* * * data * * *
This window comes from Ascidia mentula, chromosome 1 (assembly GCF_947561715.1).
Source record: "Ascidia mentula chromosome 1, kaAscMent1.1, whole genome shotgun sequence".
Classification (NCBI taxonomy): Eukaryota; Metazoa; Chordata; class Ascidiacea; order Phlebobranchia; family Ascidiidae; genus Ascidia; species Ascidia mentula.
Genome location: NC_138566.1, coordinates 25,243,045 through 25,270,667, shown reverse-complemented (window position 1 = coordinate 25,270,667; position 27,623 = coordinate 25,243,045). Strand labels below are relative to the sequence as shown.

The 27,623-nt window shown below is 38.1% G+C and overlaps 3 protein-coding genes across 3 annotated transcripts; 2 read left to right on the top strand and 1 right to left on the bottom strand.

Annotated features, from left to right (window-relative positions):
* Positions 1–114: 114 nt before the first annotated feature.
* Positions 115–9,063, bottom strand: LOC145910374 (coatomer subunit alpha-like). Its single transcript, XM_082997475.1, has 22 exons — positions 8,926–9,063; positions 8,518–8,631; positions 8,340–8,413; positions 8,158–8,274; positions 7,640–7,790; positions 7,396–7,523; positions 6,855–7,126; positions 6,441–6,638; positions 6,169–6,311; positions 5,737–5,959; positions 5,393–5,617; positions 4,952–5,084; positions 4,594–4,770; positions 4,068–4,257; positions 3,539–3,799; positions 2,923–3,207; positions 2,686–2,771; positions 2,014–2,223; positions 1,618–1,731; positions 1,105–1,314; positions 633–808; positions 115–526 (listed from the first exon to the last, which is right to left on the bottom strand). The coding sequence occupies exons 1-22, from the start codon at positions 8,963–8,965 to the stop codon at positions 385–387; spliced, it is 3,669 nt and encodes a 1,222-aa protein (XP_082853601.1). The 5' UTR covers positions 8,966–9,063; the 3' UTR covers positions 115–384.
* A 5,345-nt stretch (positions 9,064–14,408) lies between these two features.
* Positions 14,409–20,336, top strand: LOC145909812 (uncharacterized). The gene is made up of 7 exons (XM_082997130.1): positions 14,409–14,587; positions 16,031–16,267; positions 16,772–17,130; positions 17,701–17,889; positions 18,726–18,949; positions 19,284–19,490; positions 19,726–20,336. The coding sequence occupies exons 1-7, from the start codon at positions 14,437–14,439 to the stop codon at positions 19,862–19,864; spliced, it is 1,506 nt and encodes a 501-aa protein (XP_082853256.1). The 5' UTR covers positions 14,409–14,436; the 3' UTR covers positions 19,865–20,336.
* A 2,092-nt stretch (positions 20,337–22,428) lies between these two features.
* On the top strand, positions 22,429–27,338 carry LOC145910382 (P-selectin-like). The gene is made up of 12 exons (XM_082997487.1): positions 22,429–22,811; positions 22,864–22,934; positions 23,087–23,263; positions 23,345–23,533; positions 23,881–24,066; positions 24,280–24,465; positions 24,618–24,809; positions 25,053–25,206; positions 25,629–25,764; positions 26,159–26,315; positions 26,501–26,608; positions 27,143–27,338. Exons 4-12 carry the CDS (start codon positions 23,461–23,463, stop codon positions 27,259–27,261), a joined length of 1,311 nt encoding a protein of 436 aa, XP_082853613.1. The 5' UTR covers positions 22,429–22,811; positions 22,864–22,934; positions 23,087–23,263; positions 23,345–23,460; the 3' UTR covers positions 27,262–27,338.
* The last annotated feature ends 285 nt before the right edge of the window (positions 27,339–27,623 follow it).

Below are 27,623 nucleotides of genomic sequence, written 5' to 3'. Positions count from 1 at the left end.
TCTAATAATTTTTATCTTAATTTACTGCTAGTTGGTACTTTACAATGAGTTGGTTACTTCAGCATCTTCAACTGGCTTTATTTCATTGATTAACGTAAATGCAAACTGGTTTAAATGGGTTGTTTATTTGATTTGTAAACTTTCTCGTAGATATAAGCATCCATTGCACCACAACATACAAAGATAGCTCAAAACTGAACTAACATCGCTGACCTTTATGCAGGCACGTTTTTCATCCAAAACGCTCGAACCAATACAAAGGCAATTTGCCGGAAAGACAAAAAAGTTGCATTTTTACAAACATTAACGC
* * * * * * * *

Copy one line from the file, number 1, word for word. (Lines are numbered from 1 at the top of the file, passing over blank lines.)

This window comes from Ascidia mentula, chromosome 1 (assembly GCF_947561715.1).